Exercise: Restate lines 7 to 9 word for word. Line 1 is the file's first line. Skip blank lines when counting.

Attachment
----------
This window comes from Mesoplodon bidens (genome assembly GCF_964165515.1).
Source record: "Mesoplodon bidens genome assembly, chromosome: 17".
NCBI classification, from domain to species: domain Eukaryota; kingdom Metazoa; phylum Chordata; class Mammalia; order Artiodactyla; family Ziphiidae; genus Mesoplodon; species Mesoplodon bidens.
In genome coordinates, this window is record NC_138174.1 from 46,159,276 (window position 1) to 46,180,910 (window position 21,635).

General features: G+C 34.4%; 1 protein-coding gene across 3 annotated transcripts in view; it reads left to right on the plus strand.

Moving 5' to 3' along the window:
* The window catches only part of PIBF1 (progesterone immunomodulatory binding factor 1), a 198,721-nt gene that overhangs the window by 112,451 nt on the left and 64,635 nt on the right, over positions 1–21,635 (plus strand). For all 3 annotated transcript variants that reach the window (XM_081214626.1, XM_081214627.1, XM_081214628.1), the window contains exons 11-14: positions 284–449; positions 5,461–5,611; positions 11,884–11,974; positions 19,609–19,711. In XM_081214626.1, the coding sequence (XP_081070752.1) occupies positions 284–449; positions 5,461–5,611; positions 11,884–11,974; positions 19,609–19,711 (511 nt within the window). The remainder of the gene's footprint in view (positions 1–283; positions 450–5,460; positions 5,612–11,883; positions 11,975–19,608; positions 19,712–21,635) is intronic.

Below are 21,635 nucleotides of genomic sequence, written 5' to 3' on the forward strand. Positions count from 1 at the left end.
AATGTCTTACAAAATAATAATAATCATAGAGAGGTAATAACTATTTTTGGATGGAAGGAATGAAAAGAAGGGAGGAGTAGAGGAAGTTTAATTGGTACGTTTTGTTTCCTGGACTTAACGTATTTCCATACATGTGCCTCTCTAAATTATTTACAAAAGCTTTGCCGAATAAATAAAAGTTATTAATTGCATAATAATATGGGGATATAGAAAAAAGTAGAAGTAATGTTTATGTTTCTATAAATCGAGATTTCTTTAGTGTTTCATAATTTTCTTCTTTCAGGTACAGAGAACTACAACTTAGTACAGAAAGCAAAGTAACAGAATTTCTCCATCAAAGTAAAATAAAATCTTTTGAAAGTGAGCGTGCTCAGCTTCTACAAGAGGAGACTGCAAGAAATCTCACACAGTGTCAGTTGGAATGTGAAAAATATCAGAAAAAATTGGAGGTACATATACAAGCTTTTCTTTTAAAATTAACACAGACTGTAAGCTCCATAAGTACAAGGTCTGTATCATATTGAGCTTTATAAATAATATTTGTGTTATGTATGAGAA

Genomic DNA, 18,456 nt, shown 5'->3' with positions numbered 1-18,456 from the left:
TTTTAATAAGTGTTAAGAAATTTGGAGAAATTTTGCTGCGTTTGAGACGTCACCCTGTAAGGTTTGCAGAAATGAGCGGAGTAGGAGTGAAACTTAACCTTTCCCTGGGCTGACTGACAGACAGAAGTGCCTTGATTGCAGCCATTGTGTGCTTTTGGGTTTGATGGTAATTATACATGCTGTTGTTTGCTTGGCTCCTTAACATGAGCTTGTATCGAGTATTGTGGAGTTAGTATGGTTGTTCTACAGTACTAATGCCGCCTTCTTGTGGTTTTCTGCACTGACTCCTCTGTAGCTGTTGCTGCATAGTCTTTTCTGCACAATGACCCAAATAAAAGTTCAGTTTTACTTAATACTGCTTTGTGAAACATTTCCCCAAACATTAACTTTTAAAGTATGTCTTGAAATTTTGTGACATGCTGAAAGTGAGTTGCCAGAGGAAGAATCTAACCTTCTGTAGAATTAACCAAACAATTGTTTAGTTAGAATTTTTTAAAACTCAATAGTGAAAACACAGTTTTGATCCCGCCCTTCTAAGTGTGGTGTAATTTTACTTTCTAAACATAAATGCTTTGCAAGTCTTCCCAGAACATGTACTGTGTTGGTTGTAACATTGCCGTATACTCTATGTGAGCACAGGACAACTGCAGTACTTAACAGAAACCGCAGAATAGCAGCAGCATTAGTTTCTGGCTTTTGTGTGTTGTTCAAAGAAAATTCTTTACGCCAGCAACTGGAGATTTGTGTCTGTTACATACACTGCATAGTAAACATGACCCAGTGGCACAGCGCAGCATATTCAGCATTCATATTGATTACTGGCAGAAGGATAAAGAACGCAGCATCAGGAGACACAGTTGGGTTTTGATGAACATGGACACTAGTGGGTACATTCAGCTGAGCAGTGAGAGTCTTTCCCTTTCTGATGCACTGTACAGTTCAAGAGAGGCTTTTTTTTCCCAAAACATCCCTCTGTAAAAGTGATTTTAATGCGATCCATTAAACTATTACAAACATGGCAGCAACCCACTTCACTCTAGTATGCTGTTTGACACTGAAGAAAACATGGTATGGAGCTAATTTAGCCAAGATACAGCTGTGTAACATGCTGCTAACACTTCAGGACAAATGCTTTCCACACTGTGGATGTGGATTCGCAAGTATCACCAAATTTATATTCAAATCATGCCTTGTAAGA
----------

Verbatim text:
* The window catches only part of PIBF1 (progesterone immunomodulatory binding factor 1), a 198,721-nt gene that overhangs the window by 112,451 nt on the left and 64,635 nt on the right, over positions 1–21,635 (plus strand). For all 3 annotated transcript variants that reach the window (XM_081214626.1, XM_081214627.1, XM_081214628.1), the window contains exons 11-14: positions 284–449; positions 5,461–5,611; positions 11,884–11,974; positions 19,609–19,711. In XM_081214626.1, the coding sequence (XP_081070752.1) occupies positions 284–449; positions 5,461–5,611; positions 11,884–11,974; positions 19,609–19,711 (511 nt within the window). The remainder of the gene's footprint in view (positions 1–283; positions 450–5,460; positions 5,612–11,883; positions 11,975–19,608; positions 19,712–21,635) is intronic.

Below are 21,635 nucleotides of genomic sequence, written 5' to 3' on the forward strand. Positions count from 1 at the left end.
AATGTCTTACAAAATAATAATAATCATAGAGAGGTAATAACTATTTTTGGATGGAAGGAATGAAAAGAAGGGAGGAGTAGAGGAAGTTTAATTGGTACGTTTTGTTTCCTGGACTTAACGTATTTCCATACATGTGCCTCTCTAAATTATTTACAAAAGCTTTGCCGAATAAATAAAAGTTATTAATTGCATAATAATATGGGGATATAGAAAAAAGTAGAAGTAATGTTTATGTTTCTATAAATCGAGATTTCTTTAGTGTTTCATAATTTTCTTCTTTCAGGTACAGAGAACTACAACTTAGTACAGAAAGCAAAGTAACAGAATTTCTCCATCAAAGTAAAATAAAATCTTTTGAAAGTGAGCGTGCTCAGCTTCTACAAGAGGAGACTGCAAGAAATCTCACACAGTGTCAGTTGGAATGTGAAAAATATCAGAAAAAATTGGAGGTACATATACAAGCTTTTCTTTTAAAATTAACACAGACTGTAAGCTCCATAAGTACAAGGTCTGTATCATATTGAGCTTTATAAATAATATTTGTGTTATGTATGAGAA